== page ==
Inside Education: Maths
Tattler 25th July 2014
Recently we held a Bangers and Maths night to help parents understand what the numeracy project is and the difference between knowledge and strategies. It was an opportunity to see how Maths is now taught in schools.
I have popped the slide show I used that night.
In 2007, the Mathematics curriculum changed its name to become ‘Mathematics and Statistics’.
Mathematicians and Statisticians both use symbols, graphs and diagrams to help them find and share patterns and relationships.
This curriculum area is key in developing student’s ability in investigating and explaining and making sense of the world around them. By working in mathematics, students develop the ability to think creatively, critically strategically and logically. Sounds pretty amazing for something that we did out of textbooks in my day!
Like many subjects now, Mathematics should be taught in context. When students are tested, often the Maths question is in a words story: Jane went to the beach and saw 84 gulls and an hour later she went back and there were only 43. How many gulls had flown away? Students need to be able to work out what is being asked of them and then what sort of Maths they need to do to find the answer. So you can see from this simple example how thinking critically and logically is part of Maths today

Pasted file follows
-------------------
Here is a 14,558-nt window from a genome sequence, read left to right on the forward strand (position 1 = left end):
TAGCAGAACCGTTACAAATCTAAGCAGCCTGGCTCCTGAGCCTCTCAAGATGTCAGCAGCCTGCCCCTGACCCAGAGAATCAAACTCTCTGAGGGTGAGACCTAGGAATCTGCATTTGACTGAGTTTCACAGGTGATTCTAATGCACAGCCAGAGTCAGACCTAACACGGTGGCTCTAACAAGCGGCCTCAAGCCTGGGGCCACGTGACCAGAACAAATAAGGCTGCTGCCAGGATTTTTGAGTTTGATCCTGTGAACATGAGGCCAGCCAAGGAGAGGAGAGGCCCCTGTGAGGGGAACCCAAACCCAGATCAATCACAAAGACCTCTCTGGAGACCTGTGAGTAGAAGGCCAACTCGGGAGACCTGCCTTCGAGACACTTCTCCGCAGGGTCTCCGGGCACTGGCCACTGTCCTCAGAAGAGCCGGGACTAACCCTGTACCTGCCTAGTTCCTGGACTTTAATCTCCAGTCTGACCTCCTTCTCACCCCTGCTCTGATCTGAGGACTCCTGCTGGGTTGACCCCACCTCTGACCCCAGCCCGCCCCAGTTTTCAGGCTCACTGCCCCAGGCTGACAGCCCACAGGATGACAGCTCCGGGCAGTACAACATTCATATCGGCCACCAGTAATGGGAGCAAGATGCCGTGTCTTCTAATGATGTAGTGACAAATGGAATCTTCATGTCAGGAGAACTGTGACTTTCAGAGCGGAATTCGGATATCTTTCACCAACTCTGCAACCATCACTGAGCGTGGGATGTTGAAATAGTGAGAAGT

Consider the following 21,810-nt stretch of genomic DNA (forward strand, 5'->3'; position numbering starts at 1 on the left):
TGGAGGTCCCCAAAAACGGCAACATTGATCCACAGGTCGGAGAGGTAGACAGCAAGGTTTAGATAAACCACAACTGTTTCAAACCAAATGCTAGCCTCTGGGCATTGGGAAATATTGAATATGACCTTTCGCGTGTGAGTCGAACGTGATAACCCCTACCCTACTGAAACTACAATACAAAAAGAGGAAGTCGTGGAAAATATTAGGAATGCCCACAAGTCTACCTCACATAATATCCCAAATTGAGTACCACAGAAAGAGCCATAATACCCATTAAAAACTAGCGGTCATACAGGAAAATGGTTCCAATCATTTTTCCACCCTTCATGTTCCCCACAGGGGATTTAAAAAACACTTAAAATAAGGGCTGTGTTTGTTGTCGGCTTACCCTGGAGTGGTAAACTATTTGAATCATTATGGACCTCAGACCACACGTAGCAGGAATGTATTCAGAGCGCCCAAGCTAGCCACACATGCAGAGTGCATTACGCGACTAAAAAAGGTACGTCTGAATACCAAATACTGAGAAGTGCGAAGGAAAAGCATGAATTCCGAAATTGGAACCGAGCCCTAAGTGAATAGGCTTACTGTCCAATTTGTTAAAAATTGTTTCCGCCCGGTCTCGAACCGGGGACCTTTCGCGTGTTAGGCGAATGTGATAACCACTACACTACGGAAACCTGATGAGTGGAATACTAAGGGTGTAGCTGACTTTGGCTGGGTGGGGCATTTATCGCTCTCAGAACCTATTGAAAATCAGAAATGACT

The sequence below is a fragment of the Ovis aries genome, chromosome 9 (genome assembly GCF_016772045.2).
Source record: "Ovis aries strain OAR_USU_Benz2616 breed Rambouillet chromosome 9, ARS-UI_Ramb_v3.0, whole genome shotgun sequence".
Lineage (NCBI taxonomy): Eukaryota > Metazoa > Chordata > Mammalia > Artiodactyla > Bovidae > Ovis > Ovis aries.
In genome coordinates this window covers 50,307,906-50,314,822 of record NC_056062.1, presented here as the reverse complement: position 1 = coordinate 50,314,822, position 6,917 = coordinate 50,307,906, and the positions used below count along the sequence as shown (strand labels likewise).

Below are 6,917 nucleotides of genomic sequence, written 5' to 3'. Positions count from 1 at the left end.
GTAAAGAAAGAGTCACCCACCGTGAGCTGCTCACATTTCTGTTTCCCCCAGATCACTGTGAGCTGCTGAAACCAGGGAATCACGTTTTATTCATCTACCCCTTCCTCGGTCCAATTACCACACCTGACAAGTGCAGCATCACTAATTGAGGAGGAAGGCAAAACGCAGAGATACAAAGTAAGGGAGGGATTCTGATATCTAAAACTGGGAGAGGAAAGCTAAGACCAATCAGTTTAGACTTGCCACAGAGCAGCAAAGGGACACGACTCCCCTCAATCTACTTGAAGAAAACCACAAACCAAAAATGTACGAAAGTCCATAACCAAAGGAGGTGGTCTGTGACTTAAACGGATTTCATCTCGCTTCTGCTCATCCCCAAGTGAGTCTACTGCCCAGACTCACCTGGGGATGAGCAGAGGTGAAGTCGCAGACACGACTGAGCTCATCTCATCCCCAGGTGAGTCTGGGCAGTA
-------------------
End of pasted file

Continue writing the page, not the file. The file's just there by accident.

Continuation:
Strategies vs. Knowledge.
Maths Strategies are the different ways we can solve a math’s problem. This is a slide from the power point from our Maths night. We want our students now to be able to know many different ways to solve a problem.
Knowledge, what we know. Knowing my basic facts for an example is being able to say what 7X8 is quickly. Not having to use other basic facts or going (5×7) +(7 x3), or using our fingers. Knowing how many tens are in 78 should be instant.
Students cannot progress without a sound number and place value knowledge. Teaching numeracy is teaching both knowledge and strategies for our students to use. As a child progresses through school less time is spent on the number area and greater time is given to strand work.